In general, do you believe the idea of sharing books for free is easier to establish than sharing music because, unlike with music, we haven’t been told “you cannot give this book to a friend”?
Publishers in the UK at least, on and off, have put things in the dust jacket of books that said “you may not lend this book”, but it has never had the force of law. There have been publishers who have tried to argue that for a long time – and they have been idiots for doing so. The thing when talking about music recordings, books, games and so on is that books are much older than any of the others. Books are older than Gutenberg. They call the Abrahamic religions – Jews, Christians and Muslims – the people of the book. So this is at least a five thousand year relationship we have with books that has elevated them to an almost sacred place. Burning a book is like eating a dog in Western society. If you want to show the collapse of a civilisation, show the picture of people burning books. It is true that books are part of the entertainment industry, but they are surrounded by this penumbra of virtue that we trade on and that causes readers to believe, rightfully so, that they have a set of rights and privileges in relation to books that is kind of sacred. That is one of the reasons why the fight for books is different than the fight for music or games or movies.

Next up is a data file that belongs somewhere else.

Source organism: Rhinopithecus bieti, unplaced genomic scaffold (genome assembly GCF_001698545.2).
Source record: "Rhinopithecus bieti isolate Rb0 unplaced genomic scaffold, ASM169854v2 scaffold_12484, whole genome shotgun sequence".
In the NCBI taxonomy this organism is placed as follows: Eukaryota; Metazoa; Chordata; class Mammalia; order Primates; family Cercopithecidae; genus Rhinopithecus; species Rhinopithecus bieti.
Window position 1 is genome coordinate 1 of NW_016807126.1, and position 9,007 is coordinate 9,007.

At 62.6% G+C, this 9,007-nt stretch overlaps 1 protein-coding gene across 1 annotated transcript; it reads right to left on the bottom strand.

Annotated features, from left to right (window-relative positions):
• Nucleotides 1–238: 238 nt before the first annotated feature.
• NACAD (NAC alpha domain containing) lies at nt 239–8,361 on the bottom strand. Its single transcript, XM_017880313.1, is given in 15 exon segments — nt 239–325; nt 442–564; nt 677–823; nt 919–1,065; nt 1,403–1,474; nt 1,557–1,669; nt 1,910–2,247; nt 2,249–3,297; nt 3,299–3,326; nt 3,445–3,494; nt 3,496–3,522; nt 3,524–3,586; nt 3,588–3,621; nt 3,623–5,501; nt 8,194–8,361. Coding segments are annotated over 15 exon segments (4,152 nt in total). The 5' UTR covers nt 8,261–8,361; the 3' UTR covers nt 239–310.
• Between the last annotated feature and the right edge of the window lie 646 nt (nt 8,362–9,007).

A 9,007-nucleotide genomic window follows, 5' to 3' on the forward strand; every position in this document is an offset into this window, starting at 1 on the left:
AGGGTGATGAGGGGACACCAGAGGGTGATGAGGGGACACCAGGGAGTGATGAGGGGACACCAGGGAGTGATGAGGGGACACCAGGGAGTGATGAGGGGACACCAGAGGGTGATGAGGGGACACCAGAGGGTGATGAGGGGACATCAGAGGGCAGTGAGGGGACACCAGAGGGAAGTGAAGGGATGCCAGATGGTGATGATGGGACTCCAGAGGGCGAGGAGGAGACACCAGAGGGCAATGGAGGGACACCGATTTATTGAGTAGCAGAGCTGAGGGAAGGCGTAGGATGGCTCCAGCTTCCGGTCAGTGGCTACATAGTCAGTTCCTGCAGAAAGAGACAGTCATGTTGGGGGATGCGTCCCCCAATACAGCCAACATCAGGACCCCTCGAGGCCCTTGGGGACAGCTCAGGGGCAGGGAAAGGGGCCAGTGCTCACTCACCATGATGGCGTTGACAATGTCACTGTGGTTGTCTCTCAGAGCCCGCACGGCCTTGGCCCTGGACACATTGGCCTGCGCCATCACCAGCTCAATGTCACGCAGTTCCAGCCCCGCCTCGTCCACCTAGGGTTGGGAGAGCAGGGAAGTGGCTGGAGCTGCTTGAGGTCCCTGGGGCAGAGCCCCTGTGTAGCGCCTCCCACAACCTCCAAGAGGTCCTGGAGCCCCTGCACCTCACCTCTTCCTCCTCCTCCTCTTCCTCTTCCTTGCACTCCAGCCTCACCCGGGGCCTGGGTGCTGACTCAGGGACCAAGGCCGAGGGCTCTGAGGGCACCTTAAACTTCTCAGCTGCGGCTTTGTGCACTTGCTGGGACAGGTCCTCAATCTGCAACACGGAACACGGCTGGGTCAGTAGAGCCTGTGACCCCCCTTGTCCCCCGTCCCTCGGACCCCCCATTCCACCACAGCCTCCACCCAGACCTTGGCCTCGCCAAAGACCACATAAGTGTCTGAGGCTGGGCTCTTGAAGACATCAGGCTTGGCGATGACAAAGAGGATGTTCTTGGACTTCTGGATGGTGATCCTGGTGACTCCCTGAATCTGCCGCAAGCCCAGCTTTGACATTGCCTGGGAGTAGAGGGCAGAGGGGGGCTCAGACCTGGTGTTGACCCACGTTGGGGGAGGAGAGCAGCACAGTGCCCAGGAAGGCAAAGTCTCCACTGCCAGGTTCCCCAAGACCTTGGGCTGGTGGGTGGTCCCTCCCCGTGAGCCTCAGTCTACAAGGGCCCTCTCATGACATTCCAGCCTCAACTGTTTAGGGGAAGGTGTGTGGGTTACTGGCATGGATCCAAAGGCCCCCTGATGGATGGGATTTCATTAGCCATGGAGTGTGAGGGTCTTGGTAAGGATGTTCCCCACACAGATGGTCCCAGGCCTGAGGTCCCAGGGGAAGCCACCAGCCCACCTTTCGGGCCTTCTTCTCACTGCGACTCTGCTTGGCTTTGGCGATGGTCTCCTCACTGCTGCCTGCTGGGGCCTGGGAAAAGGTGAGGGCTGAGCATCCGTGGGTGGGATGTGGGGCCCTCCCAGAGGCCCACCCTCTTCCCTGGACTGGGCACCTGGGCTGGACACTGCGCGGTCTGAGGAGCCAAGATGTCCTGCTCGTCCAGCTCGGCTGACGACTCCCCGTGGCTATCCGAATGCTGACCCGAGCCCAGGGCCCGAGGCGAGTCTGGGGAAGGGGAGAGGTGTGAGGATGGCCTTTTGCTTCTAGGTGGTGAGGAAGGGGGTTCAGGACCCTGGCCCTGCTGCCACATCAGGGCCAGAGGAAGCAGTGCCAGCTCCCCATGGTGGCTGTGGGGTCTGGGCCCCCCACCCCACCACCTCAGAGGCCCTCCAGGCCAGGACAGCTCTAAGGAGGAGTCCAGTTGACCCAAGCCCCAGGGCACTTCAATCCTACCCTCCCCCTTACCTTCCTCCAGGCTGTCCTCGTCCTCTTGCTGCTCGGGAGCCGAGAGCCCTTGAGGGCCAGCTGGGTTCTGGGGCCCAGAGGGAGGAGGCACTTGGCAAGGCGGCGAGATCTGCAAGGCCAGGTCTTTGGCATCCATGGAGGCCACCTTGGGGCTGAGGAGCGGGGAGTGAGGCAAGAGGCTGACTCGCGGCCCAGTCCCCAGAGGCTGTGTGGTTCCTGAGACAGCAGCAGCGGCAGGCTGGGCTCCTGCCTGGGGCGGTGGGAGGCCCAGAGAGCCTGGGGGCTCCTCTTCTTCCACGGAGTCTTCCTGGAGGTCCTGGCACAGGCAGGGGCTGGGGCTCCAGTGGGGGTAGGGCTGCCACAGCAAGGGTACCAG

I have a theory that, much like independent music artists using the internet to market and sell their music without a label, there will be similar kind of independent authors utilising social media to sell their books without a publishing deal. Thoughts?